Cardwell Hill Rosé of Pinot Noir 2011: From a small producer of excellent Pinot Noir, Cardwell Hill’s Rosé is dry and bright with a cherry/berry nose and a fresh finish. A fine value and versatile dinner guest from the Willamette Valley. $10.50
Charles & Charles Rosé 2011: Yes, you can drink rosé and still be bad… Edgy packaging and copy, and a solid mouthful of dry, bright syrah rosé. A bucket of ice is all it lacks. $10.50
Del Rio Rosé Jolee: A rosé that tastes sweeter than its official figure of .5% residual sugar because of the predominance of the heavenly fragrant Early Muscat that makes up 63% of the blend. 17% Riesling and 20% blend of red grapes makes up the rest of this salmon-colored wine that would be equally at home with spicy Asian food or a cheesecake dessert. $11.75
This list is not exhaustive, and it doesn’t even touch sparkling rosés, which also come in a spectrum ranging from the fascinating, complicated, and elegant to fizzy pink grown-up soda-pop. As the season warms up (yes, it will–I think it will…) we’ll be seeing more rosés from France, Spain, and Italy. Ask Ziggy to tell you exactly what’s in stock!
Josh: “I don’t have to go away for the weekend, I’m already here, ” says Fern’s Edge Goat Dairy owner, Shari, as she casts a proud glance across her farm indicating her view of Dexter Lake through the trees. She has been raising award-winning dairy goats at her beautiful farm in Lowell since the early 1970’s.
Happy goats produce good-quality milk, and her goats have every reason to be happy. Each goat is named and cared for as a member of the family, grows up on organic feed, dutifully produces milk, and then retires with her fellow “beloved old ladies” to live out her days in the bucolic pastures of the farm. She pays to have each goat’s milk tested every three weeks to ensure the health of the animals and the quality of the milk. Her impeccably-clean dairy results in fresh, clean-tasting cheeses that would never be described as “goaty”.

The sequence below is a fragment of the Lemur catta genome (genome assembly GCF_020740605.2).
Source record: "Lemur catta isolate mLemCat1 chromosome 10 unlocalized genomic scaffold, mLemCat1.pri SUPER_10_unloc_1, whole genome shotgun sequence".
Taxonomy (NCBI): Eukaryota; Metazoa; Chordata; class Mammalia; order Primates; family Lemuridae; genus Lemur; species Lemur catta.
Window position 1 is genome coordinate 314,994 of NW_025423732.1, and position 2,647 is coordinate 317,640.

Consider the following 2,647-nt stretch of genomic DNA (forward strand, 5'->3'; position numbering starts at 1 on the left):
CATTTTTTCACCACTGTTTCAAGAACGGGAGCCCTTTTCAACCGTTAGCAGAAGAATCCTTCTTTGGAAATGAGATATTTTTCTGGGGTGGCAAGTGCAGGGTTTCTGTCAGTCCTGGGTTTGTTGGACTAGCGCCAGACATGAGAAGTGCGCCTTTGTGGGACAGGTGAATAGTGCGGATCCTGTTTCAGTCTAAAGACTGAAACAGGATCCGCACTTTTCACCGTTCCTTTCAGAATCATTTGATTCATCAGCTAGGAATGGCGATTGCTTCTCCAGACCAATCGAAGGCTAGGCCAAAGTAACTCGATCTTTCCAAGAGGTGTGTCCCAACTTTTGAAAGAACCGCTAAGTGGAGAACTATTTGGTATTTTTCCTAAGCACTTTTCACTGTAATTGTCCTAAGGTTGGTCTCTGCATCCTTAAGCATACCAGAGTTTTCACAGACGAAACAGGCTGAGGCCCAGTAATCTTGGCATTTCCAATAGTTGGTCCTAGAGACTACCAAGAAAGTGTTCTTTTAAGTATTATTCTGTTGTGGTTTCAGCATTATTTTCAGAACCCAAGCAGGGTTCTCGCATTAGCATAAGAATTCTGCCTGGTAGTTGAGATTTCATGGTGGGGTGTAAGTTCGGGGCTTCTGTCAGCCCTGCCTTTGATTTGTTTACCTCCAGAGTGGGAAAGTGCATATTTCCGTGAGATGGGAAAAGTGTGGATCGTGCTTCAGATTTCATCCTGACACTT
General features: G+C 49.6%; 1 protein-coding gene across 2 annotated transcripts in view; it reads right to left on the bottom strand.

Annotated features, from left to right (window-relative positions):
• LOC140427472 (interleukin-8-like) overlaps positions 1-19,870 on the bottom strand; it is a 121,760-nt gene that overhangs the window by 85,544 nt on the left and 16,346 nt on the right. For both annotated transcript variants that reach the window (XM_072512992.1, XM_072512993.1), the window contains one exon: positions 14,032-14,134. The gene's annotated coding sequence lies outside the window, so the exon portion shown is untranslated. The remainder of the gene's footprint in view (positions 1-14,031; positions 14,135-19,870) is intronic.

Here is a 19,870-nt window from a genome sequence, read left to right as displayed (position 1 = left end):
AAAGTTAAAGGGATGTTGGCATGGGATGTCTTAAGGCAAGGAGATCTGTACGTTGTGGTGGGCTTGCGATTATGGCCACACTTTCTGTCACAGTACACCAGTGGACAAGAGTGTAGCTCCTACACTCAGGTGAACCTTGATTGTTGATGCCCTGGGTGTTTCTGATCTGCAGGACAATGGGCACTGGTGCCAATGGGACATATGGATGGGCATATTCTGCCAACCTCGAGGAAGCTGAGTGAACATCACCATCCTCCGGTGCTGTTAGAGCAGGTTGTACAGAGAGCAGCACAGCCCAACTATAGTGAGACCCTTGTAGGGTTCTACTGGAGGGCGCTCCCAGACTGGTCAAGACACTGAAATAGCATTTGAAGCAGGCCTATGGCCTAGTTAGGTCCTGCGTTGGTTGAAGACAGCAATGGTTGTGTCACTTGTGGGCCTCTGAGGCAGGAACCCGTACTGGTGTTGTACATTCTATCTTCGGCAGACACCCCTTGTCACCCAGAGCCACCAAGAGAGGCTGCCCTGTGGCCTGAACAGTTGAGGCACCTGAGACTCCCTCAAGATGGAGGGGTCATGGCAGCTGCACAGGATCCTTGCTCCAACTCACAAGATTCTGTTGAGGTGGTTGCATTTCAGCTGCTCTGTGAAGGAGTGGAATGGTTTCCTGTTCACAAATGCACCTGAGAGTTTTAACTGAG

I chose to celebrate this devotion to sustainable farming, happy, healthy goats, and high-quality local cheese, by selecting Fern’s Edge Goat Dairy’s pride and joy, their Mt. Zion aged goat cheese, for this month’s wine and cheese pairing:
The Wine: Territorial Vineyard’s Rosé is fruity, bright and clean, portending of lazy summer evenings to come.
The Cheese: Mt. Zion is a raw, toothsome aged artisan farmstead goat cheese in the style of a Spanish Manchego. This cheese serves as a showpiece for a great collaboration between the goat herd owner and cheese-maker that brings together decades of of dairy goat experience with generations of cheese-making experience.
The Pairing: A good, straight-ahead, innocently refreshing rosé meets an older, more seasoned cheese and suddenly becomes more interesting.
Welcome to the latest edition to our blog: monthly wine and cheese pairings brought to you by Ziggy our wine buyer and Josh our cheese monger. We hope to educate and entice.
This month, we bring you Port and Stilton.
Josh: Stilton, England’s only name-protected cheese, is the pride of the British cheese-making culture. It is known world-wide by fans as the “King of Cheese”. It is made of full-cream cows milk from iron-rich pastures in select counties, and has a full, complex flavor. Stilton’s texture is creamy yet it crumbles nicely for salads or little snack-sized morsels. It is a beautiful aged blue with a signature naturally-forming crusty rind.
Port wine and Stilton is one of the classic pairings. The sweet complexity of the wine compliments the full salty flavor of the cheese without getting lost in it, creating a backdrop that helps to exhibit the layered flavor profile of the cheese. Try this combination for a gastronomic experience fit for a king. At the Kiva we offer Long Clawson Stilton, $15.45 per pound. Also try the Shropshire Blue, (Stilton’s cousin), which is $15.60 per pound.
Ziggy: While American Port-style wines are often given that name, true Port is a product of the Douro Valley in Portugal, which has been famous for production of these wines since the 18th Century. It is a fortified wine, meaning that during production the fermentation is halted by the addition of neutral grape spirits, which results in higher residual sugar and alcohol content.
American “Ports” we have include Marietta Port from California (excellent but out of stock right now); Alex Eli “Conversation” Port from Oregon ($15.75 for 375 ml, 100% Sangiovese. An ethereal and moderately sweet Port-style wine which would pair well with many blue cheeses–I would recommend trying it with Oregonzola), and Terra d’Oro Zinfandel Port ($10.50 for 375 ml. I balk at calling this Port, though it is an excellent Zinfandel dessert wine which would pair well with many sharp cheeses).
Other wines which pair well with Stilton and other pungent blues include sweet sherries and dessert Muscat wines.
Other classic pairings with Port include chocolate (especially dark chocolate) and rich chocolate desserts and smoked sausage and fish.